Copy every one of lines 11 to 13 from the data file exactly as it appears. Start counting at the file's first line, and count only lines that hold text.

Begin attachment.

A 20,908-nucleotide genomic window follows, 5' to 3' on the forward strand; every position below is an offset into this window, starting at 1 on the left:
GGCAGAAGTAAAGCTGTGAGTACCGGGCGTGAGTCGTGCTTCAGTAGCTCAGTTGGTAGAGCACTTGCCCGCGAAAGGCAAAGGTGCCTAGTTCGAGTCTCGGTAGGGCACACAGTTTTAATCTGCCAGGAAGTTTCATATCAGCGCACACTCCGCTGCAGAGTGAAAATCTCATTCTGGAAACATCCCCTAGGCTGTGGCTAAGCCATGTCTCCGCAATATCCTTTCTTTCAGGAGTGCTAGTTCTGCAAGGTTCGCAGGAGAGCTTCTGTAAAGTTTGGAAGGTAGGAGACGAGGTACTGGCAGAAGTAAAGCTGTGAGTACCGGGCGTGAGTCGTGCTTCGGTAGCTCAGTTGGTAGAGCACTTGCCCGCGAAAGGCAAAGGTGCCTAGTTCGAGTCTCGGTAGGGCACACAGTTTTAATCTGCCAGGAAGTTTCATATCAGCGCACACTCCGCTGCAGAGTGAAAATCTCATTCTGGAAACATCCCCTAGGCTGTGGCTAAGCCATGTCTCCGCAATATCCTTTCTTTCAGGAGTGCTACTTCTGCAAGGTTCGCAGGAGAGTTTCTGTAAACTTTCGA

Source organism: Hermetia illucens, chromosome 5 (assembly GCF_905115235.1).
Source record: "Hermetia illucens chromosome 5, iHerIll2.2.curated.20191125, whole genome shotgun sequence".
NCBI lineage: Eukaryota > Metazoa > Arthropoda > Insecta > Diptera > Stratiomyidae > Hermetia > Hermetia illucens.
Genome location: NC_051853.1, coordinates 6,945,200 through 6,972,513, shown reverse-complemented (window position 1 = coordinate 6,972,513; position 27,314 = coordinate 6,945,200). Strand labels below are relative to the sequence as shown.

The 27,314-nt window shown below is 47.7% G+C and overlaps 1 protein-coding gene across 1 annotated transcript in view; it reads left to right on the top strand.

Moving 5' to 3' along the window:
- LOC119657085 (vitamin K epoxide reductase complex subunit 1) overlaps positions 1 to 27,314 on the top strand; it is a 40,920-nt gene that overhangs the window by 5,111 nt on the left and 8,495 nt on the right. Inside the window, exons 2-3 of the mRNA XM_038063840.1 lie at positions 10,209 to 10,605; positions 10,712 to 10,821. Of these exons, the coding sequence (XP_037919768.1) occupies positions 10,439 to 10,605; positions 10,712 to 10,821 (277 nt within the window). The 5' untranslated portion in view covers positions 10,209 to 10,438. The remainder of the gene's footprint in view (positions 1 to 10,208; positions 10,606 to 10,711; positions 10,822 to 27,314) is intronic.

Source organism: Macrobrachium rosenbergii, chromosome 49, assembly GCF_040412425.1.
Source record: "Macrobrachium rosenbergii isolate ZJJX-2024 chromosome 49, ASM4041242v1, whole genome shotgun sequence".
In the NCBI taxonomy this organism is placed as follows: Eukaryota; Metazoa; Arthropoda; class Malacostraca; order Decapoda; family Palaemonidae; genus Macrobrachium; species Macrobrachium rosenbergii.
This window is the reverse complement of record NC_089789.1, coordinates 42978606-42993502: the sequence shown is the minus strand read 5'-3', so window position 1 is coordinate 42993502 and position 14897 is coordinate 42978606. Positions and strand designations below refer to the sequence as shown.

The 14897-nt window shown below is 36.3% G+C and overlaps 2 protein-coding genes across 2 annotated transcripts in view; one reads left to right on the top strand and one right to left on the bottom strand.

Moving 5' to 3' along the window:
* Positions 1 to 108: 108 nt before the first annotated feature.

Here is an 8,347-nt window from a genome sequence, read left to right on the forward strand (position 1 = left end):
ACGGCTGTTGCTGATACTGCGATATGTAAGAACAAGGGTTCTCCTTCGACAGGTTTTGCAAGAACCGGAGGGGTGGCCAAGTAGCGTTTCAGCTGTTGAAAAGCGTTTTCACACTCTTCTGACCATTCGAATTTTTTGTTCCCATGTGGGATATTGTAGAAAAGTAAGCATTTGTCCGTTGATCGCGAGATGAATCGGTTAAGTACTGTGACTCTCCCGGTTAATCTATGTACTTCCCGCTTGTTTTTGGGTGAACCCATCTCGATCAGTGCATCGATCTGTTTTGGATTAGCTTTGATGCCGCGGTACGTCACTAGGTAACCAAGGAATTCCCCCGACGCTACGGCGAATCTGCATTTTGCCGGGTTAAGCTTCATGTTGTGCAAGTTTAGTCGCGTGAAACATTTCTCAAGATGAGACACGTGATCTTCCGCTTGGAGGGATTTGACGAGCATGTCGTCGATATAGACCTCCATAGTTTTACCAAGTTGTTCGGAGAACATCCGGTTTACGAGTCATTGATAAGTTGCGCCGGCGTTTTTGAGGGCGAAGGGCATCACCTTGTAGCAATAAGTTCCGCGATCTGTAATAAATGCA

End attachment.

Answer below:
Source record: "Macrobrachium rosenbergii isolate ZJJX-2024 chromosome 49, ASM4041242v1, whole genome shotgun sequence".
In the NCBI taxonomy this organism is placed as follows: Eukaryota; Metazoa; Arthropoda; class Malacostraca; order Decapoda; family Palaemonidae; genus Macrobrachium; species Macrobrachium rosenbergii.
This window is the reverse complement of record NC_089789.1, coordinates 42978606-42993502: the sequence shown is the minus strand read 5'-3', so window position 1 is coordinate 42993502 and position 14897 is coordinate 42978606. Positions and strand designations below refer to the sequence as shown.